Wednesday, February 29, 2012

Schenectady's Nineteenth-Century Black Barbers and the Anti-Slavery Movement

Tom Calarco, who has written many books about the Underground Railroad, writes in his book The Underground Railroad in the Adirondack Region that "census records generally show that the majority of free blacks in upstate New York who had attained some level of prosperity were barbers. But more significant to a study of the underground Railroad is the inordinate number who were agents or active in organizations that intersected with the Underground Railroad." This certainly seems to hold true in Schenectady, where at least three nineteenth-century black barbers appeared to have been connected to Underground Railroad activity or to the movement for the abolition of slavery. More information and research needs to be done in this area; for now, here are a few brief biographies of these men:

Newspaper advertisement for Francis Dana's barber shop
Francis Dana (ca. 1811–d. ca. 1875?)
Francis Dana was born in the British West Indies sometime between 1808 and 1811. There is a Francis Dana listed as a passenger on the ship George, which arrived in New York City from Frederickstaat, St. Croix, in 1826. Dana applied for naturalization in Schenectady in 1840. He is listed in the 1841 city directory as a barber working out of 146 State Street, on the canal. In 1842, Dana was listed as one of Stephen Myers’ North Star Association agents for the distribution of the Northern Star and Freeman’s Advocate. He continued to live and work in Schenectady until about 1865. A Francis Dana last appeared in the 1870 Federal census in Saratoga Springs, Saratoga County, and in Oriskany Falls, Oneida County (both locations show a man of similar age listed as being "mulatto" or "colored" and working as a barber).

Newspaper notice announcing the shop of John Wendell moving
from State Street to Ferry Street.
John Wendell (ca. 1801-d. 1875)
John Wendell (sometimes spelled Wendall, Wandell, or Wandle) was a barber. He was active in the Duryee Memorial AME Zion Church, serving as one of the church’s first trustees. He served as the first president of a local African-American temperance society in 1836. He was chosen to serve as secretary at a meeting of African-American citizens about the elective process (See The Colored American 28 December 1840). Articles in The Cabinet on March 18, 1845 and June 13, 1848 mention Wendell applying to the Common Council for aid to the school for African-American children in the city. Wendell died in 1875.

Advertisement for Stillman's razors endorsed by Richard P.G.
Wright. These types of advertisements were common in the
mid-nineteenth century.
Richard P.G. Wright (ca. 1778–1847)
Wright is perhaps the best known and most well-documented person in Schenectady connected to Underground Railroad and anti-slavery activity. He was born in Swansey, Massachusetts, and lived in Rhode Island for several years. In earlier years, he went by the name “Prince G. Wright.” By around 1811, Wright had moved to Schenectady, where he would continue to live until his death in 1847. Wright was a barber and both his business at 2 Canal Street and his home at 84 Ferry Street were close by the Erie Canal. Wright was deeply involved with local and regional anti-slavery activities; he was an early member of the American Anti-Slavery Society and a founding member of the Anti-Slavery Society of the City of Schenectady in 1838, and attended many anti-slavery conventions and gatherings in the region. Along with his son, the abolitionist and pastor Theodore Sedgwick Wright, he was a member of the New York Vigilance Committee. Wright and his son were also the only African-American members of the St. George’s Masonic Lodge in Schenectady. An Eastern New York Anti-Slavery Society 1843 annual report mentions 3 freedom seekers and notes that the agent who helped them “gave letter to Emp. Wright and Ellis Clizbe [of Montgomery County].” According to an article in the Emancipator and Weekly Chronicle (Boston) 16 April 1845, Wright assisted Charles Nelson in escaping slavery to freedom in Canada. Wright died in 1847; he is buried at Vale Cemetery in Schenectady.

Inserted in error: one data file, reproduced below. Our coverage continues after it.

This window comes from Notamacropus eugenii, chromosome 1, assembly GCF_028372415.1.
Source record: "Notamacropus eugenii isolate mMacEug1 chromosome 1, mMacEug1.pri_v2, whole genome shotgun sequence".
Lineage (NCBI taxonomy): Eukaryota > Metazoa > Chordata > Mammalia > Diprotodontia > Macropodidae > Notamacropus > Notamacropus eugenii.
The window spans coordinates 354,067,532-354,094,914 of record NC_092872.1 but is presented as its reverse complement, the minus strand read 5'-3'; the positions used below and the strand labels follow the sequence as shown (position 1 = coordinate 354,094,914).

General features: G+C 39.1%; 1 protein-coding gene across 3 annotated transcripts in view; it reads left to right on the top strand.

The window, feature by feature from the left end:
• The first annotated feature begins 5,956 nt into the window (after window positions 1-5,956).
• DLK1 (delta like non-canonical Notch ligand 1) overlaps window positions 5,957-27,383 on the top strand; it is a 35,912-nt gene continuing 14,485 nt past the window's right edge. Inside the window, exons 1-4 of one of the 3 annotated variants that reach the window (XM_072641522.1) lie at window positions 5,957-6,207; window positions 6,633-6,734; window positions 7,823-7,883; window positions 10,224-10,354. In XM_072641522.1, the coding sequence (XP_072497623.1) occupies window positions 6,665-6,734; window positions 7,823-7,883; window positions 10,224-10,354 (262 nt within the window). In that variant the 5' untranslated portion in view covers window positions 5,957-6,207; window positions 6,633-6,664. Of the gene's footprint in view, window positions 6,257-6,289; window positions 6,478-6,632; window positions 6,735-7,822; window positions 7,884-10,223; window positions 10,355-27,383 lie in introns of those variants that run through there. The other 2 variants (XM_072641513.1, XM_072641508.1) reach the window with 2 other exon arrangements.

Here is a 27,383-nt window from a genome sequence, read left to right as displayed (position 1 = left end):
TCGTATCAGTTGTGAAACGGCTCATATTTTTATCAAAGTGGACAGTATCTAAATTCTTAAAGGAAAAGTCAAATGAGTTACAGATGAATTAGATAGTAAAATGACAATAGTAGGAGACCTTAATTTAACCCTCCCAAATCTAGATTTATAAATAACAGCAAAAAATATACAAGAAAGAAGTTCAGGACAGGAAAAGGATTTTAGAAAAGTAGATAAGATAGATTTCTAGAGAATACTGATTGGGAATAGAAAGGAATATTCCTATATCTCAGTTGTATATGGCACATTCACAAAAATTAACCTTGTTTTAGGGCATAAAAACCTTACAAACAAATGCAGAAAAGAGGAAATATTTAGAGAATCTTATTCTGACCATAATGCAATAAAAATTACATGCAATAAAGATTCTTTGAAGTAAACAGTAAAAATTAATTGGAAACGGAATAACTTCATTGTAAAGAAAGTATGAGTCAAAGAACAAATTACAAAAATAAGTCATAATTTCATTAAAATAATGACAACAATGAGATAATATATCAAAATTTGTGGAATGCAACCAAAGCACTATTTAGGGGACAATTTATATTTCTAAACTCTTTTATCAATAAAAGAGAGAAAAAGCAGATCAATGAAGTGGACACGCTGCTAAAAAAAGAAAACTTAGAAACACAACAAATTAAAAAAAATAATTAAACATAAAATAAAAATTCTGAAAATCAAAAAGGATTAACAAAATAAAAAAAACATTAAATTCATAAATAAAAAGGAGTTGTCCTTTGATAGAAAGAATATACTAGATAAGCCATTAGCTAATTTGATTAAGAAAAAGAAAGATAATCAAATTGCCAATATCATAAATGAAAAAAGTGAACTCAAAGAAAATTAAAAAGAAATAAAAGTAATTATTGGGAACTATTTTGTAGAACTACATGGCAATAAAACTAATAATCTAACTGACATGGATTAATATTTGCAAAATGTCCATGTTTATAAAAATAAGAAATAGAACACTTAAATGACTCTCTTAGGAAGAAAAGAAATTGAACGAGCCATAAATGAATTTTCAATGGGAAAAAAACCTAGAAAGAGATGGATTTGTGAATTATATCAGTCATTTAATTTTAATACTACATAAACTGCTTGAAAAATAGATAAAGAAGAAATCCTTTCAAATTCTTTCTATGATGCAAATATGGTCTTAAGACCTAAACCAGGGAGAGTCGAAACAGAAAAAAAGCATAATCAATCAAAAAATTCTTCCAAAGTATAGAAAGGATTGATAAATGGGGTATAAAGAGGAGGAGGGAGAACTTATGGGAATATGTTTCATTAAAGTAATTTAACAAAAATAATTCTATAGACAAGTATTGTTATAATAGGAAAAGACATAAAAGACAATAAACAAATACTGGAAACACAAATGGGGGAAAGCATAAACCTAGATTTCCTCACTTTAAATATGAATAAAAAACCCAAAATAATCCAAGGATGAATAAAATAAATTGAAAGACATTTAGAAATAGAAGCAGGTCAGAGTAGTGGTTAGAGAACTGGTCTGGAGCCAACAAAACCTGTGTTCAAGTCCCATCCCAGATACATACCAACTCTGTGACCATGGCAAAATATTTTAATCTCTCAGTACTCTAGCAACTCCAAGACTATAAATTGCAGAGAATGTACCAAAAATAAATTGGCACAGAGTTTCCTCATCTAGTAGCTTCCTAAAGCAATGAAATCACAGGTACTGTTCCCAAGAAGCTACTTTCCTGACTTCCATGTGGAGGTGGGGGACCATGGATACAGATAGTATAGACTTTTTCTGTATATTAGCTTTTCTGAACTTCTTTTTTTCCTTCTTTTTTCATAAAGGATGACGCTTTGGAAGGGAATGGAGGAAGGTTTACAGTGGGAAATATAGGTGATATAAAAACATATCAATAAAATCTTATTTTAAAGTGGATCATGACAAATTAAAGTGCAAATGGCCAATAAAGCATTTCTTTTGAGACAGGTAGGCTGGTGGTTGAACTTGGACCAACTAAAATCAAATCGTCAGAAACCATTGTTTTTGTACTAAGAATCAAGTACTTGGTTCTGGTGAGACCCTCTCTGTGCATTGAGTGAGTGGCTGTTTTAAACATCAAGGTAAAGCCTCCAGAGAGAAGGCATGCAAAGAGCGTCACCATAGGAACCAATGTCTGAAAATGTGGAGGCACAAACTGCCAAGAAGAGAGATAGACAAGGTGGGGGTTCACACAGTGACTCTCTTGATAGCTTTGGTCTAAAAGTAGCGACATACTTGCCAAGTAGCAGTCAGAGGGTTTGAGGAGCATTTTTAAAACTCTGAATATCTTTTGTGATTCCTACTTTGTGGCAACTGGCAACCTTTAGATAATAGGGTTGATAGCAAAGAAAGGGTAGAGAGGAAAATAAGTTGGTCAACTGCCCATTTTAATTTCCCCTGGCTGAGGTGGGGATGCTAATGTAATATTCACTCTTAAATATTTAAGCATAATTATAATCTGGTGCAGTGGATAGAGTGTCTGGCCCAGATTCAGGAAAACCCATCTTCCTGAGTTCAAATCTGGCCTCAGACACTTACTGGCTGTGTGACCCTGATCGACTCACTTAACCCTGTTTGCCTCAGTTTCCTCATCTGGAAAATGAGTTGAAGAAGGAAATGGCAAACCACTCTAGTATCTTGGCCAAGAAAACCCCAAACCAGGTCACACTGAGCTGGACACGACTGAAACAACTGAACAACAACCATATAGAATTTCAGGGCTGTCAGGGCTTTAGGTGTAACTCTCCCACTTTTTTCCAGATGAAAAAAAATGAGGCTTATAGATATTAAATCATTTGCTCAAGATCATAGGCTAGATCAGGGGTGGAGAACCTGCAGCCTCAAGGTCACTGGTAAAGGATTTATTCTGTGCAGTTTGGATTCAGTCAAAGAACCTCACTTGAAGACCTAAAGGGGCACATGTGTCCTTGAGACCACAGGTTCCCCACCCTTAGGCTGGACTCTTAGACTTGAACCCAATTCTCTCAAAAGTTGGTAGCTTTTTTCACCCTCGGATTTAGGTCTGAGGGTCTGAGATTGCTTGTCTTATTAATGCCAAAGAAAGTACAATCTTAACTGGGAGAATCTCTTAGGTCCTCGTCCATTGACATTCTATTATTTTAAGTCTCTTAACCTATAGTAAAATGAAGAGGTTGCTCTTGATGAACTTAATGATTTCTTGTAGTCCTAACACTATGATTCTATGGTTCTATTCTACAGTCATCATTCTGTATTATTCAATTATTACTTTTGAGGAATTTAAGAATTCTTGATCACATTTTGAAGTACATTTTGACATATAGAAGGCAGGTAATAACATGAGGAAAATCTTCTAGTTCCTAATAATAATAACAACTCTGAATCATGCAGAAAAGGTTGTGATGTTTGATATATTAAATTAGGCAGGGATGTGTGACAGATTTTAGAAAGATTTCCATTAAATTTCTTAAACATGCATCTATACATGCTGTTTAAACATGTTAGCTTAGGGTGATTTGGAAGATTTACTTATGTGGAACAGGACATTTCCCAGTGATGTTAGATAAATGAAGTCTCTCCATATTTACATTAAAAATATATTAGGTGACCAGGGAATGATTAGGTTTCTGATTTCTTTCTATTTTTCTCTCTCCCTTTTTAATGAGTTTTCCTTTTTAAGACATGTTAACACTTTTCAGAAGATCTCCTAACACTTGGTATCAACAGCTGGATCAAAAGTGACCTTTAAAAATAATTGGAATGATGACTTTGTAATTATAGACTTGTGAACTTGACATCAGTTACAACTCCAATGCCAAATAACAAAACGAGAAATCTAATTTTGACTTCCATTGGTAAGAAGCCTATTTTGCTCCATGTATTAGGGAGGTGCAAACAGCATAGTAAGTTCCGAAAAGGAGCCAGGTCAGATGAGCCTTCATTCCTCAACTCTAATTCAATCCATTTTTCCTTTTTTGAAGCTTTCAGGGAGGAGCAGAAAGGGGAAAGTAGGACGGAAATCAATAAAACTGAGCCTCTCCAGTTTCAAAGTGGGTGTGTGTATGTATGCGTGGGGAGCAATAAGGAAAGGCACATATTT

Page from the 1841 Schenectady City
Directory. Black heads of household are
listed in italics.
 It is also worthwhile to investigate the lives of other free blacks who may have been active in anti-slavery efforts. Among other sources, the 1841 city directory is helpful here. The directory lists in italics all of the heads of households who are black, and in some cases professions are noted. Francis Thomas is another black barber listed at that time. The directory also includes names of prominent black citizens, such as Jacob Douw and Richard Sampson, who we find in a 1836 Schenectady Cabinet article as being involved in a black temperance society that had invited abolitionist Gerrit Smith to speak. Additionally, significant events, such as a national black conference held in Schenectady on September 16, 1844, deserve further inquiry. The library's collections of church records, cemetery records, family files, census records, newspapers on microfilm, clipping files, historic manuscripts, and other sources can help researchers learn about the lives of the city's black residents at that time period and about the contours of anti-slavery activity in the region.

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